Giving shops a power flush

OEMs get more specific, brake equipment gets smarter


Bad brakes can lead to big trouble. As the only device to stop a speeding car — aside from an empty fuel tank and very good luck — brakes are one of the top repairs that an owner won't let slide. This is why shops will consistently see high traffic in terms of brake maintenance and repair.

To keep things interesting (and profitable), bleed and flush equipment is getting smarter. Aside from freeing up hands around the shop, the machines are learning to recognize and service a variety of vehicles.

"Today's machines can make [brake maintenance and repairs] a one-tech job," said Marc Pagliuca, director of business development at MotorVac. "Basically, if techs are bleeding or flushing brakes without the machine, it's going to take at least two techs to do it; the machines make it a one-tech job, which is what they're looking for."

Equipment and procedures that were commonly used two or three years ago are now obsolete with modern cars, according to Andy Wasielewski, division manager at Vacula.

And if you're a mobile jobber, this is good news.

"With hybrid vehicles on the horizon, and different forms of antilock and computerized braking systems," said Wasielewski, "there are different specifications now, even in regards to vacuum and pressure bleeding. It's coming down to having to go to your information data service to find out the proper procedure whereas, in the past it was routine, no matter what the car was."

Manufacturers of brake service equipment are striving to create all-encompassing — yet effective — machines. One way manufacturers do this, according to Wasielewski, is by "always going to the original equipment manufacturers of the vehicles to find out what the procedure is, and then having a tool built around that, based on their specification."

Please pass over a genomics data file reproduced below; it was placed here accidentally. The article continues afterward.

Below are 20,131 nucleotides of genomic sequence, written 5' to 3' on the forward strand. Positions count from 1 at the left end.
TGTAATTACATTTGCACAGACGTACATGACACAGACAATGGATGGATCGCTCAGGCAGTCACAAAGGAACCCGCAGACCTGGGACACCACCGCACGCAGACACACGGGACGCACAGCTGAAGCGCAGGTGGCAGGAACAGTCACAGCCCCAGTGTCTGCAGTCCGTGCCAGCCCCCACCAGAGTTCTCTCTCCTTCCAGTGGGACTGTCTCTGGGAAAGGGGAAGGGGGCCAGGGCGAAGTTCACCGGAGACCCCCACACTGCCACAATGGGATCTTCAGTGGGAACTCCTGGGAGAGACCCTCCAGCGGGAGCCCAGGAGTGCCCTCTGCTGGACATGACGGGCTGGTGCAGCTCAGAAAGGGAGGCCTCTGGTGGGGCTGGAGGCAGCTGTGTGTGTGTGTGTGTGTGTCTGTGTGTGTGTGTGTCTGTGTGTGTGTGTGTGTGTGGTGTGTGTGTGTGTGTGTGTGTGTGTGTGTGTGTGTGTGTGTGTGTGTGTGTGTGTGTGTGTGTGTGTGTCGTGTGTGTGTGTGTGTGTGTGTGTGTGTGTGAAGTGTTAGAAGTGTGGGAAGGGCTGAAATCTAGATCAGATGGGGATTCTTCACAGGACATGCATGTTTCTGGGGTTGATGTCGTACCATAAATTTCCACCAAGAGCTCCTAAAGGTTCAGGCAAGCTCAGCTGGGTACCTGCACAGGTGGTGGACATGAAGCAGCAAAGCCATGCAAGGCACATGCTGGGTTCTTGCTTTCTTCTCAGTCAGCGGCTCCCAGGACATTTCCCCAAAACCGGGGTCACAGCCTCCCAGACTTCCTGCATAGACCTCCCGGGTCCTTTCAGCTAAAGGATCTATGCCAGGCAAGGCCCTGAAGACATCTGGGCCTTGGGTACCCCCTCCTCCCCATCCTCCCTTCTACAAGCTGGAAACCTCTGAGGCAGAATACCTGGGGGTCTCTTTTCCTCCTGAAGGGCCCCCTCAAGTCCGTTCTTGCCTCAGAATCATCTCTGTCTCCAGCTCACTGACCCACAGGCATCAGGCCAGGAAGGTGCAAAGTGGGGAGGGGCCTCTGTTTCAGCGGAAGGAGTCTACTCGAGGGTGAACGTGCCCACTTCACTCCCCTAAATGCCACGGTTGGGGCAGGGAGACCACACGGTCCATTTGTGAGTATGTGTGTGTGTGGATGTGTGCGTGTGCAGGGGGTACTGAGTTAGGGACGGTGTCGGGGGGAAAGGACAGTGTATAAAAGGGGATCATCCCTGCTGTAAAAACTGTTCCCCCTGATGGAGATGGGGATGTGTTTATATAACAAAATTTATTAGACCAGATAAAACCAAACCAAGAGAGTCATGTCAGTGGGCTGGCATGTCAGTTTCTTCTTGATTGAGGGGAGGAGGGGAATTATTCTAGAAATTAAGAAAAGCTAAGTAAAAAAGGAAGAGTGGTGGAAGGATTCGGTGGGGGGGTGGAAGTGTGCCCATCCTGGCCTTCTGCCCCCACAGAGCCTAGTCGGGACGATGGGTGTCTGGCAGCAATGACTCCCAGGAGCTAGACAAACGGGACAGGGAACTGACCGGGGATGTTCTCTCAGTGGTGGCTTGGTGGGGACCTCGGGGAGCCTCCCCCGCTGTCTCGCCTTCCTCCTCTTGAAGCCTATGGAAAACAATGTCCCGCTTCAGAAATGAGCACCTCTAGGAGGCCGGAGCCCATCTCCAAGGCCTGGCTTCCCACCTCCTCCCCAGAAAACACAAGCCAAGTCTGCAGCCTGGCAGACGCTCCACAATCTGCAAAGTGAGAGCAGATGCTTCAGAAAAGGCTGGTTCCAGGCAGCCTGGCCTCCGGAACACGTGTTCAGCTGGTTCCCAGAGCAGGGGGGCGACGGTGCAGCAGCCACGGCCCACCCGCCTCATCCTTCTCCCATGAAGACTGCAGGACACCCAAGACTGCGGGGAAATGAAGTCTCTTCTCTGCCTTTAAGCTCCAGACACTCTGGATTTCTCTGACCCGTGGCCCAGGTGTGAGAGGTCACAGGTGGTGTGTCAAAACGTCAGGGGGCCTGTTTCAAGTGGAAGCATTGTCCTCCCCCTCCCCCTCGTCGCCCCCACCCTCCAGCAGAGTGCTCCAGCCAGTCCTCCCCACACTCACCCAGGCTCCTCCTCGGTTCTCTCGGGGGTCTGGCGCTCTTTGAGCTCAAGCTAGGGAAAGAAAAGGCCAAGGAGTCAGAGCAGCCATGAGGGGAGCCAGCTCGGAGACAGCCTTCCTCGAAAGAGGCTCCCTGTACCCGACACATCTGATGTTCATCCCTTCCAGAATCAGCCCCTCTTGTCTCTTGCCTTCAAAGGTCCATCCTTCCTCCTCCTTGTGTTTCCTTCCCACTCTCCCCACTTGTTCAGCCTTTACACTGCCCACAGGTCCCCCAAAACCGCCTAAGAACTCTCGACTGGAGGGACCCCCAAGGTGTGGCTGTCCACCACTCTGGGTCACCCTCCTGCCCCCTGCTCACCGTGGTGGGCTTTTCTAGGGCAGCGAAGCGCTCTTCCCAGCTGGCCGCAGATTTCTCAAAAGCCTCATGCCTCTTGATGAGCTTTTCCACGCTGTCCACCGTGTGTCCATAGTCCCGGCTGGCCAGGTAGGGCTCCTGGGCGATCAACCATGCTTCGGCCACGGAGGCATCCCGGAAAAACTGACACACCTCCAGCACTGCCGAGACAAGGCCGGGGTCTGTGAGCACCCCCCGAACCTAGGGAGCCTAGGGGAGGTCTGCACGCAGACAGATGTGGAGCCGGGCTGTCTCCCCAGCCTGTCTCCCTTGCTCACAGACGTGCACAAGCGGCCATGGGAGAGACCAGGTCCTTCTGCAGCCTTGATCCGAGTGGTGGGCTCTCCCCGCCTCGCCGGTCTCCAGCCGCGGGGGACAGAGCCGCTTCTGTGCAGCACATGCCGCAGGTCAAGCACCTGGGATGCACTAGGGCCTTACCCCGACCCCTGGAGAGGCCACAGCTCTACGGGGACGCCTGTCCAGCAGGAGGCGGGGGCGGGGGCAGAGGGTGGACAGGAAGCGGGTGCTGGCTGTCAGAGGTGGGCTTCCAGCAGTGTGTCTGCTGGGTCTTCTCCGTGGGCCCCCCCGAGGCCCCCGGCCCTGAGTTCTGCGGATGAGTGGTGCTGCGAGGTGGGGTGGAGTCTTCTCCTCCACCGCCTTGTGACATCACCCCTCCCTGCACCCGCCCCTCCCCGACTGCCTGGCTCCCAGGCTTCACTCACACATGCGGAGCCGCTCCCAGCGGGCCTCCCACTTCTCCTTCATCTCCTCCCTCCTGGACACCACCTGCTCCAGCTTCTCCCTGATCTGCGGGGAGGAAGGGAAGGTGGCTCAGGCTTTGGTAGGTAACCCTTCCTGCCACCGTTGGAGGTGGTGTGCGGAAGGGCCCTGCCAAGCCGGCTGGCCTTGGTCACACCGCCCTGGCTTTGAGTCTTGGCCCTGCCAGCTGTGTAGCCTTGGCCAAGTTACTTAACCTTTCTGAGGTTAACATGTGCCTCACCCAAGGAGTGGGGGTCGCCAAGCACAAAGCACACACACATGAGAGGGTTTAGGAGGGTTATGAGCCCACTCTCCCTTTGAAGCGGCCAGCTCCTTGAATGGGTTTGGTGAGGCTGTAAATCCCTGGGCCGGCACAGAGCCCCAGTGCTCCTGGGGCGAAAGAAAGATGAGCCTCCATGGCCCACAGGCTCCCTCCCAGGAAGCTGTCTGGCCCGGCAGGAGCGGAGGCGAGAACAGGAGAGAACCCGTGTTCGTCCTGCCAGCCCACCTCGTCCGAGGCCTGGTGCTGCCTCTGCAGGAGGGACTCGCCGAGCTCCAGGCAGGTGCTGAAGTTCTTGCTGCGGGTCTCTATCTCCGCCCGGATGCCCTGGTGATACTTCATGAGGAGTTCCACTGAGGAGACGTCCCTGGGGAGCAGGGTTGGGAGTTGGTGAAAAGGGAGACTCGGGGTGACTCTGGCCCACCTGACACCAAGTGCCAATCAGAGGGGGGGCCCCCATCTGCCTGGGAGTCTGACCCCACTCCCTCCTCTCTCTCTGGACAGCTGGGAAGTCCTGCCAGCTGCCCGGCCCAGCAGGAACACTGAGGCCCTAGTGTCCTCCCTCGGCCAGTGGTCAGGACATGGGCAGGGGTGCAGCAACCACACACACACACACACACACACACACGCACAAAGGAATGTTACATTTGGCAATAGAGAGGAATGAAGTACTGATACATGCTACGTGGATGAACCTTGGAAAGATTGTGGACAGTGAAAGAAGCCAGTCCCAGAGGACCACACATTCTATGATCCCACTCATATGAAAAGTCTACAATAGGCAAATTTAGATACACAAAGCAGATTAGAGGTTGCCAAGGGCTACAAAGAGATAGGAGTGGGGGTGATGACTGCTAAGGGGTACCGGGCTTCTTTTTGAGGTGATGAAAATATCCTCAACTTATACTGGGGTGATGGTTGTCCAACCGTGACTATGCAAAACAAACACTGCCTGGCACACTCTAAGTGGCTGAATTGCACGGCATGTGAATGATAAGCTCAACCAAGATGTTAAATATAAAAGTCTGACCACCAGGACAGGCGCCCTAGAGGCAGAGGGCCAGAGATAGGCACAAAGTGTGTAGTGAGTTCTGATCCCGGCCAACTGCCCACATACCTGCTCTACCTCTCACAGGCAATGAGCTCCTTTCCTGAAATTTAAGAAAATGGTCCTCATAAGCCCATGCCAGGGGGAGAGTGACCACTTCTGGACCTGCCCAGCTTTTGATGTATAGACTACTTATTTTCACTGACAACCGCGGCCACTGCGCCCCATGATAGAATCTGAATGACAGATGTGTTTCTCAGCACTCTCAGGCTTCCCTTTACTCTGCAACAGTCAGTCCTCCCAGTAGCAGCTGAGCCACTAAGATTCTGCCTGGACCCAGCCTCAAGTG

WHAT'S IN YOUR SHOP?

Despite the increased sophistication of bleed and flush equipment, or perhaps because of it, customers need to be aware that not all machines do the same thing. Shop owners who are interested in updating their equipment should assess what kind of cars are rolling into their shop, and which machines will service them best.

"Some of the things to pay attention to are how you would bleed — either by pressure or vacuum," said Wasielewski, "and then you would ask in what sequence you should bleed and at what pressure. There are specifications for all of that.

"It's getting more specific than ever," said Wasielewski. "For example, Honda and BMW both recommend bleeding at 38-41 psi, whereas your typical Chevy is about 9-13 psi. That's a pretty broad range.

"The Ford Escape hybrid is a vehicle that has to be bled at 35 psi. This opened the eyes of the aftermarket that you just can't go and bleed the normal way anymore."
Pressure and vacuum

The next thing customers need to learn about the machine, is whether it pressurizes the system or uses a vacuum, and how many wheels it will service at one time.

"Vacuum is still how 80 percent of people bleed their vehicles," said Wasielewski, as the procedure is clean, convenient and inexpensive.

"Every tech can own a vacuum bleeder, whereas the shop will buy the more expensive $3,500 flushing machine," said Wasielewski. "So for the mobile distributor, if they're not really into selling high-dollar equipment, the [big-ticket] item is not going to be as easy to sell as that $300 vacuum brake bleeder."

Vacuum bleeders became popular because of ease of use, but as more cars are coming out that require pressure, more companies are going to a machine that pressurizes rather than using the vacuum, said Wasielewski.

When using a pressure bleeder, techs must apply pressure to the master cylinder, push the fluid through and collect the old fluid by opening up the bleed screw at each wheel. It's an elaborate procedure, said Wasielewski, because now you have a specific adapter for every vehicle.

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